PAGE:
1. Jonathan Richards 1

        Say what?

        > the Earth rotates in rather less than a month

        Well, the moon rotates around the earth in 27.32... days relative to the fixed stars: this is the sidereal month. I don't think the Earth rotates around anything in those timeframes (unless you're using a selenogical frame of reference, in which case, yuk!)

        1. KarMann Silver badge

          Re: Say what?

          Rotates, not revolves; i.e., in about a day, 24 hours even or, more applicably for this purpose, 23 hours 56 minute 4 seconds. I meant 'rather less' in the slightly sarcastic sense of 'much less'.

  4. lglethal Silver badge
    Boffin

    I'm just going to say it...

    Science is awesome. Not only does the universe throw up complete curve balls (sorry rugby balls), but we are able to see it and understand it.

    Awesome!

  5. Disgusted Of Tunbridge Wells Silver badge
    Pint

    This is where Guinness came from. We must go there.

    1. Disgusted Of Tunbridge Wells Silver badge
      Facepalm

      On second thought, if it's an exoplanet it'll be Guinness Extra Cold.

      Nevermind.

      1. KarMann Silver badge
        Pint

        I don't quite see how that follows; exoplanets aren't necessarily, or even often, cold. In this case, it seems to be about 2,200℃, which should be warm enough, even a bit above room temperature. The night side, only about 1,600℃, though.

        1. Disgusted Of Tunbridge Wells Silver badge
          Pint

          So it won't be Guinness Extra Cold?

          Thank God for that.

  6. Mr. V. Meldrew
    Coat

    Sheldon Lee Cooper....

    .... I told you before an I'll tell you again.

    Stop looking at the sky with a dirty telescope lens and no spectacles on.

    The only thing you'll find up in the sky is our god in heaven...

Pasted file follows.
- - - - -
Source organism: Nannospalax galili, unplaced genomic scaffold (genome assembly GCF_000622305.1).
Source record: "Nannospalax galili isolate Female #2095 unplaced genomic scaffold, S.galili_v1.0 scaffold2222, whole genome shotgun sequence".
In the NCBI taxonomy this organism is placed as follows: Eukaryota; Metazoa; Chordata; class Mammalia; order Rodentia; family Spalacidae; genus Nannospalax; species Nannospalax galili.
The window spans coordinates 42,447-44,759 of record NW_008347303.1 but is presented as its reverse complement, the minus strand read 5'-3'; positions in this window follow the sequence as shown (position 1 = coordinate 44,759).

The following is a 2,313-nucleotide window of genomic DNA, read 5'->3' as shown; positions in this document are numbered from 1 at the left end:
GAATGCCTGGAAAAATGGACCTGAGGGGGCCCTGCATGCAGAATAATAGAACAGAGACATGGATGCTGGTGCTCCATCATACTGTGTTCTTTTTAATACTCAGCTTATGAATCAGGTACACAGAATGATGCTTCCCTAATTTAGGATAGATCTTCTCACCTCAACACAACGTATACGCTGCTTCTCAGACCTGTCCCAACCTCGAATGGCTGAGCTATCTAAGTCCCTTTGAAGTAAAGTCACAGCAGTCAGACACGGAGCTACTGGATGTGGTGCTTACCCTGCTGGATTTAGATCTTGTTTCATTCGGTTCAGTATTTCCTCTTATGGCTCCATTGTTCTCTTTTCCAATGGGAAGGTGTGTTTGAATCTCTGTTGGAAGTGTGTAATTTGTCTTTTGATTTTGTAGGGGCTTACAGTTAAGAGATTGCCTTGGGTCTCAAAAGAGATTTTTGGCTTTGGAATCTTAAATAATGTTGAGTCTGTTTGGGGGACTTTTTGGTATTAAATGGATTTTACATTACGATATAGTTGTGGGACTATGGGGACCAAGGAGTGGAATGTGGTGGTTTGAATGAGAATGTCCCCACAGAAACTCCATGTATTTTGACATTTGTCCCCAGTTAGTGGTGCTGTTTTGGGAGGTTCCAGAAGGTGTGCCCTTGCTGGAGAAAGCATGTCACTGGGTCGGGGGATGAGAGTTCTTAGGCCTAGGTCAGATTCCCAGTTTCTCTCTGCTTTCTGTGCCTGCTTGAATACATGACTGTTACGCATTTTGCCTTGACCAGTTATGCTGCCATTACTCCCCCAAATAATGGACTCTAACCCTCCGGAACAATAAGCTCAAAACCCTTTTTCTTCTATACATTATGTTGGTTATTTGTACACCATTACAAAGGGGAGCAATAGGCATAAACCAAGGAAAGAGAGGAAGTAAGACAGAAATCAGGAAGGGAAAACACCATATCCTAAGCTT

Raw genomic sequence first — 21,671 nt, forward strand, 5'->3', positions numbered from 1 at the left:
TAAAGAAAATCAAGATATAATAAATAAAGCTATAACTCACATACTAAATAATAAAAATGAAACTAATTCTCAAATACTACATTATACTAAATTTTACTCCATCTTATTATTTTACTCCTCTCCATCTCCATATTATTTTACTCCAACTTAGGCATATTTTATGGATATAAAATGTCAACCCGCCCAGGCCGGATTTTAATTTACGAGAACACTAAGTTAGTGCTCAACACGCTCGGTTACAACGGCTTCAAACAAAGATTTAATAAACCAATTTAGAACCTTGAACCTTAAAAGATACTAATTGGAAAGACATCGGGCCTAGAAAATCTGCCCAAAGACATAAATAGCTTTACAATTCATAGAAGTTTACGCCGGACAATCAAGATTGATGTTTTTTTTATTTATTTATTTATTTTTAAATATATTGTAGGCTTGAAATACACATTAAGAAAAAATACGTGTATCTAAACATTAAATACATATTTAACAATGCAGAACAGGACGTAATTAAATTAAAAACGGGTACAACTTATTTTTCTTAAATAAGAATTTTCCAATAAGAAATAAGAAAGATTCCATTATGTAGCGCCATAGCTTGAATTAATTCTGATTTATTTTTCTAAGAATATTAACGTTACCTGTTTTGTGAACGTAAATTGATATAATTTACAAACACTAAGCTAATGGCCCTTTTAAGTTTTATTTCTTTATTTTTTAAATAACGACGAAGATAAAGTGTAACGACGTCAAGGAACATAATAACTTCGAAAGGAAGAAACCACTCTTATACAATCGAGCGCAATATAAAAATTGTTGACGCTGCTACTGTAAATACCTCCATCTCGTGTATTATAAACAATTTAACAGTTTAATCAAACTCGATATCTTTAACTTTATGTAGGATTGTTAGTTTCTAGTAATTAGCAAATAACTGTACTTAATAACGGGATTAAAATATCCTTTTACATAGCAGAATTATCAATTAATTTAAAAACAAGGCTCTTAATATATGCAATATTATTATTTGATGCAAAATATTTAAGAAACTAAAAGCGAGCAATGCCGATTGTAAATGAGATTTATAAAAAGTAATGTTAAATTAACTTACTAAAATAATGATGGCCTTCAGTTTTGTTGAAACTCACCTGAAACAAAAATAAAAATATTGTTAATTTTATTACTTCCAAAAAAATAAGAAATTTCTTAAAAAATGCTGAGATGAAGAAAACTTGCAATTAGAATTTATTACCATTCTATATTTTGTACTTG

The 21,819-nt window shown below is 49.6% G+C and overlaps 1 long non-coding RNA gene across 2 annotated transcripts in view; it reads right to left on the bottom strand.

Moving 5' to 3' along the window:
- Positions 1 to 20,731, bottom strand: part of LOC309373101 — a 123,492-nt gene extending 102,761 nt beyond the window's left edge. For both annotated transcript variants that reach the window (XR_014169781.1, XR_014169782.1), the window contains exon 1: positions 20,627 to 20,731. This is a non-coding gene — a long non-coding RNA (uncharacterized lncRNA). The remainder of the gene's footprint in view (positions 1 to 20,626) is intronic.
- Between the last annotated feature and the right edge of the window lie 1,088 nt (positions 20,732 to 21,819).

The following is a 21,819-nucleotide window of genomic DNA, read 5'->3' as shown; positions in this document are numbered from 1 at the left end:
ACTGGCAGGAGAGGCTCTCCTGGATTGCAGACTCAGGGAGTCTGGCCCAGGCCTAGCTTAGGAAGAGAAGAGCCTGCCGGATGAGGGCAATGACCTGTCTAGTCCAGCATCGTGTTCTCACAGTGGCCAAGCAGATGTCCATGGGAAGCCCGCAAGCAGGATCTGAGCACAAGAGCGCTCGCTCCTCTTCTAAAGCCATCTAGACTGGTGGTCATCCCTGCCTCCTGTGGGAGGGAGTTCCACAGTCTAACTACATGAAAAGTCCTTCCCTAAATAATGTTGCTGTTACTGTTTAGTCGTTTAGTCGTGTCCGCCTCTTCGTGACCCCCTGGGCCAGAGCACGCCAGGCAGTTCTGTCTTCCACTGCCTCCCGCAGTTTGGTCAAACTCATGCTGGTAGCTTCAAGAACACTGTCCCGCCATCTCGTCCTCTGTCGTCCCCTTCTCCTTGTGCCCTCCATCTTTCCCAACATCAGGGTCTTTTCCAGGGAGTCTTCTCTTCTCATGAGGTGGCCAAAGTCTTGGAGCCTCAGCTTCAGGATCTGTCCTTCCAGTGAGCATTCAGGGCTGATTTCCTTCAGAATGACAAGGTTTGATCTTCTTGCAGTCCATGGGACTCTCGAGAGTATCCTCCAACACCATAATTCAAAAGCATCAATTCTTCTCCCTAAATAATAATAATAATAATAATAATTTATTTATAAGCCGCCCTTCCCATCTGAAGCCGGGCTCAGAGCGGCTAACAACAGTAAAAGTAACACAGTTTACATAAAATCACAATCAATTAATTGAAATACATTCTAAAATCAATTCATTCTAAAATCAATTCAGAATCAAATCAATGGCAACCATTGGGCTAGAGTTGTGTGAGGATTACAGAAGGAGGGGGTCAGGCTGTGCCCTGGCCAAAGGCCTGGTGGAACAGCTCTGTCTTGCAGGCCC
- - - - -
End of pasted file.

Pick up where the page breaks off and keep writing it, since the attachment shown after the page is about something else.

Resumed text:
(and maybe a rugby ballish bit of stone)

    God bless 'ya all, Mary. (PS Prayer meeting tonight cancelled due to Jumble Sale being double booked)

  7. MJI Silver badge

    Six Nations starts soon

    A coincidence?

    Hmmm

  8. Bob Dunlop

    Earth tides not that insignificant

    "The rocky part doesn’t move that much."

    A foot (30 cm) or more vertical displacement is not insignificant, it can upset GPS calibrations and similar. It's only the fact that the period is so long (12 hours plus) and that everything moves together that we don't notice it.

    1. Brewster's Angle Grinder Silver badge
      Facepalm

      Re: Earth tides not that insignificant

      I was about to have the same rant about solid earth tides. One of the groups they're hugely important to is....astronomers (using earth-based observatories to do detailed measurements).

  9. Anonymous Coward
    Anonymous Coward

    Rugby ball shaped?

    I'm not sure if I'm being pedantic or misunderstanding the tidal forces... I'm assuming it's actually a very oblate spheroid making it look like a rugby ball from the side only?

    Or... to be a rugby ball shape (prolate spheroid?), does that imply that the planet's rotational axis is at 90 degrees, similar to Uranus?

    1. KarMann Silver badge
      Boffin

      Re: Rugby ball shaped?

      I think they're saying it's stretched out by tidal forces along one axis, pointing toward & away from the star, so yes, a prolate spheroid, but with a fairly conventional axis, presumable roughly perpendicular to the orbital plane. The oblate spheroids are explained by centrifugal/centripetal force, nothing tidal to that at all.

  10. agurney

    I originally saw this reported on CNN with the headline "This giant exoplanet is so 'deformed' it looks like a football" .. and skipped it because, well, don't they all?

    1. MyffyW Silver badge

      It's not deformed, it's beautiful in it's own unique way ....

    2. W.S.Gosset Silver badge

      "2 nations separated by a common language" :)

      1. John Brown (no body) Silver badge

        ""2 nations separated by a common language proper football and battlechess"

        FTFY :-)

  11. artificial bitterness
    Angel

    Birth of a planet

    If it's now getting further away from the star -- WHEN DID IT HATCH?

    1. MyffyW Silver badge

      Re: Birth of a planet